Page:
The Many Sizes and Shapes of Baldness in Women
Posted Mon, May 17, 2010

Baldness comes in various shapes and sizes, but when it appears on a woman’s head it is always bad. The problem is of such magnitude that doctors vacillate between dismissing female hair loss complaints and ordering a battery of tests they have little idea what to do with. An organized approach to the problem is necessary. In many cases hair loss can be slowed or stopped and in some cases it can be reversed.
Compounding the problem is that baldness now affects women from age 20 to death. Clearly, younger women are losing hair and losing it in greater quantities than in the past, and this has led to more cosmeceuticals and outright irrational remedies for a vexing problem. In addition dermatologists are making diagnoses of hair loss that do not hold up to rational examination.
Perhaps over simplistic, the most common examples of female pattern baldness can be understood in 3 categories, of which there are several subcategories. The most common cause of hair loss is called female pattern baldness or Ludwig’s female patterned hair loss. Most commonly women aged 50-80 present with these complaints however it is more and more commonly presenting in younger women. The hallmark of the process is the maintenance of the frontal hairline, although it may thin. In male pattern baldness the frontal hairline disappears or shrinks. Not so with women. Hair loss tends to be diffuse although most noticeable on the top of the head. Initial complaints range from “my part is getting wider” to “I can see my scalp” to “I am shedding hair everywhere”. Traditionally this is considered a form of genetic hair loss, a pre-programmed event in which cell death of the hair follicle precedes death of the individual. It is often called androgenetic alopecia even though blood tests for androgens, male hormones, are universally normal and the hair loss pattern is completely different from men. In questioning some of the leading authorities in the country I cannot get them to explain why they use this term.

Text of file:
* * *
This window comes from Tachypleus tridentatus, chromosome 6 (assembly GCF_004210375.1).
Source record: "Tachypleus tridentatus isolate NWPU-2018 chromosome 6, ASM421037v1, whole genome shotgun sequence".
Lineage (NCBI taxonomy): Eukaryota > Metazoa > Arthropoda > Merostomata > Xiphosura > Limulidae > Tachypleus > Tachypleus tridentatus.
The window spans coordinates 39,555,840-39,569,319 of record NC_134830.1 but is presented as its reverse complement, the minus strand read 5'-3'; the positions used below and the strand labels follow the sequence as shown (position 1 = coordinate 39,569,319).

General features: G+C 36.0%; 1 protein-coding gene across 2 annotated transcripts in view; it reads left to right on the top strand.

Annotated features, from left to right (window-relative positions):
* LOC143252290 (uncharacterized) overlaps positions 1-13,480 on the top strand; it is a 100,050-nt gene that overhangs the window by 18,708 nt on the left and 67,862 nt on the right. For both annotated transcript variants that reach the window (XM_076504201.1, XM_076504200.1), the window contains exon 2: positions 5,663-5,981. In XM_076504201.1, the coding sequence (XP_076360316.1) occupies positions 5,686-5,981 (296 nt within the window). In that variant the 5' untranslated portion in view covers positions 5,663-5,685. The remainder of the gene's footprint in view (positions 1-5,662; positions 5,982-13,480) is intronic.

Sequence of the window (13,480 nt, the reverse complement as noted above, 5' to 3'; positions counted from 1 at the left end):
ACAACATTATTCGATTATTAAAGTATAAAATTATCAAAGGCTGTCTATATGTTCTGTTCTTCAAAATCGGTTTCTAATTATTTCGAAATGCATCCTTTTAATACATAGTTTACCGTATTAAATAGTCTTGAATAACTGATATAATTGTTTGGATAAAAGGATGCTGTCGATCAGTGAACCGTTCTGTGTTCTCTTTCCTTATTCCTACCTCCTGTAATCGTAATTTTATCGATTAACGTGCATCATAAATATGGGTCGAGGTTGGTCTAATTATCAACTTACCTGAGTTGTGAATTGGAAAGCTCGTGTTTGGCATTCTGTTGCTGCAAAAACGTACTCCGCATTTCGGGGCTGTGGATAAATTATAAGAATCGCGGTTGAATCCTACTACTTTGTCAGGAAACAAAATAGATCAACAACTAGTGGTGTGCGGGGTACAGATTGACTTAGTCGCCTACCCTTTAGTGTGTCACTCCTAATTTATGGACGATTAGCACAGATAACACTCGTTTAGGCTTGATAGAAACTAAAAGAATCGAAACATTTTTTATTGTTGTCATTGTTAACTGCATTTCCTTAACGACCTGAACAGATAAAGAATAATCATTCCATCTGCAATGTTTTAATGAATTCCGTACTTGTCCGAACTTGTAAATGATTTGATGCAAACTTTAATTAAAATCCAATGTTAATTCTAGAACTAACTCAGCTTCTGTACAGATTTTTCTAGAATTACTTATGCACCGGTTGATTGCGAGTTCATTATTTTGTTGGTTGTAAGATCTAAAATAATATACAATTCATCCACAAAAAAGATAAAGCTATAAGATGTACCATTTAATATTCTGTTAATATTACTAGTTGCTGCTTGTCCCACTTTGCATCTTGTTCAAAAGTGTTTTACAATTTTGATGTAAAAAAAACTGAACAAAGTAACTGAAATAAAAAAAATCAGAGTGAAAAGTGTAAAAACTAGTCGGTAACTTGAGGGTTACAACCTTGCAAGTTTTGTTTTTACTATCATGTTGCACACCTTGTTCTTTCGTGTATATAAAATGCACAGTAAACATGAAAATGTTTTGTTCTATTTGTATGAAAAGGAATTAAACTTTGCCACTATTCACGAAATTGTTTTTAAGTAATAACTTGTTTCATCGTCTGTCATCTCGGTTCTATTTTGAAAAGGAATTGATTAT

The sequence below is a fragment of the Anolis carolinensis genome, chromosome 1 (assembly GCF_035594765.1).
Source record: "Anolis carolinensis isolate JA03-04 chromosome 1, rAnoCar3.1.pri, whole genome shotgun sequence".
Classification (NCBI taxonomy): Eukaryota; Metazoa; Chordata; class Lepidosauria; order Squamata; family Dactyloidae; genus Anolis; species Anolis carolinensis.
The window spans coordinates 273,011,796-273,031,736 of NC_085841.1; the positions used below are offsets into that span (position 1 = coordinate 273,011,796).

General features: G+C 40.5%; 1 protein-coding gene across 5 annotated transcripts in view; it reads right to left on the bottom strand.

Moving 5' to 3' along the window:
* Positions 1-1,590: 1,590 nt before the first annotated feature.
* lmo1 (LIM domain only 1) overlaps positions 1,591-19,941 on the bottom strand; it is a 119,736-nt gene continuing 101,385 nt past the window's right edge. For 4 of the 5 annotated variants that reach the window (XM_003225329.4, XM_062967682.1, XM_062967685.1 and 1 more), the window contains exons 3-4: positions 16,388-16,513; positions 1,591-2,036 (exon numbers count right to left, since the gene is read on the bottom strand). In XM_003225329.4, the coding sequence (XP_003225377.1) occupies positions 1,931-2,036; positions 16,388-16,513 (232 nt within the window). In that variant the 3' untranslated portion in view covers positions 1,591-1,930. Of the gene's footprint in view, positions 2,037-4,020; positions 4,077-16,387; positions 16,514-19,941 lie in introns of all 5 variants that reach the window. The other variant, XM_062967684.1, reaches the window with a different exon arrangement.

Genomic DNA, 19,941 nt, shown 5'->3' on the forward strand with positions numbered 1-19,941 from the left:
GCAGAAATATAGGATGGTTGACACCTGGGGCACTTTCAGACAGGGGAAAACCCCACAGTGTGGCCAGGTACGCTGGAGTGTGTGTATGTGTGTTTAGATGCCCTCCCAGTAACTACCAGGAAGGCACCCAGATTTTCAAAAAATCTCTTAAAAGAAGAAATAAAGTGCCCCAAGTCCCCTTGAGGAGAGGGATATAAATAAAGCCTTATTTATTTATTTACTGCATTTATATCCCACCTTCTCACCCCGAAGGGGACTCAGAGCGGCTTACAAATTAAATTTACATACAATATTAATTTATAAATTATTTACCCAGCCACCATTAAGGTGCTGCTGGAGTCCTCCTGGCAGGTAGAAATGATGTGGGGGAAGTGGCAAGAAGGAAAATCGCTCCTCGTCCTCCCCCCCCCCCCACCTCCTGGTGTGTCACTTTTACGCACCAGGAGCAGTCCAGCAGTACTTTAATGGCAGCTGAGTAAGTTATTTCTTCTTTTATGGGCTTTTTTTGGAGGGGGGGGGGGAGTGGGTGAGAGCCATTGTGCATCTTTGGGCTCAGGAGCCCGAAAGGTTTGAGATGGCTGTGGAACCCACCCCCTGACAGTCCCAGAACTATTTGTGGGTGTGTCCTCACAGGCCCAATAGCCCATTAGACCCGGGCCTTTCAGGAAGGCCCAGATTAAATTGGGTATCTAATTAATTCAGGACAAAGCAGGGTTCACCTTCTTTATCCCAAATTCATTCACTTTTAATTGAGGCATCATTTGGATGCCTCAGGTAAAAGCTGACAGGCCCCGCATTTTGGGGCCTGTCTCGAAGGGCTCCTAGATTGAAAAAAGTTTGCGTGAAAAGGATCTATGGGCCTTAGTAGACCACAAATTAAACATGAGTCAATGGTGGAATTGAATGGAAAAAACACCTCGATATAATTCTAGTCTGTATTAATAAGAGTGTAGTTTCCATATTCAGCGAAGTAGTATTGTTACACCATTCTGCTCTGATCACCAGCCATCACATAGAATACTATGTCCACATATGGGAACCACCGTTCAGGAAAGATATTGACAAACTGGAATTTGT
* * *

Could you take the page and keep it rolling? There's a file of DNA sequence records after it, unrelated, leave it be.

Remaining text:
The second most common form of female hair loss is called telogen effluvium. Hair growth goes through cycles: growing, regressing, and resting. The resting part of the cycle is called telogen and typically up to 20% of the scalp hair is resting at any one time. However, when a greater percentage of hair goes into a resting phase at the same time the hair begins to shed more than the normal 100-200 hairs per day and scalp hair appears less dense. Most often this occurs after pregnancy but other causes such as general anesthesia, trauma, infection, and medicines can cause this. The prognosis is excellent and hair growth normally resumes in 9 months as most of the hair will be restored.
The third category involves nutritional deficiency or hormonal abnormalities. Iron deficiency is known to cause hair loss and since many women have heavy menstrual periods with borderline or frank anemia and low iron levels it is one of the first tests ordered by dermatologists. Disease states characterized by hormone abnormalities are unusual but a known cause of female pattern baldness. Polycystic ovary disease (PCOS) and adrenogenital hyperplasia are diseases of the ovaries and adrenal glands respectively and are characterized by associations with masculine changes such as deeper voice, bearded face, and acne. Not uncommonly patients with over or underactive thyroid glands lose hair but often doctors know about their thyroid disease before the hair loss becomes a problem.
I have purposely left out diseases of the scalp since these patients complain of changes in their scalp as well as problems of hair loss. These patients also tend not to present with diffuse hair loss and maintenance of their frontal hairline.
While not an article on remedies, this blog is an attempt to make some sense of the frustration many women experience as they go from doctor to doctor in search of answers for their hair loss. As with all medical problems a history, physical examination, and sometimes a biopsy is necessary to make a diagnosis and from this rational treatments can be prescribed. A rational understanding as well as a realistic approach to hair loss are necessary if treatment is to be effective and if patients are to avoid the plethora of fake treatments available to grow hair.

Edward Lack
Edward Lack MD is a board certified dermatologist and a board certified dermatologic cosmetic surgeon. He is President and Medical Director of MetropolitanMD, a multispecialty cosmetic surgery center in Chicago,which is unique in having a double board certified cosmetic dermatologic surgeon, a double board certified facial plastic surgeon, and a double board certified cosmetic plastic surgeon. Dr. Lack is also the Past President of The American Academy of Cosmetic Surgery.

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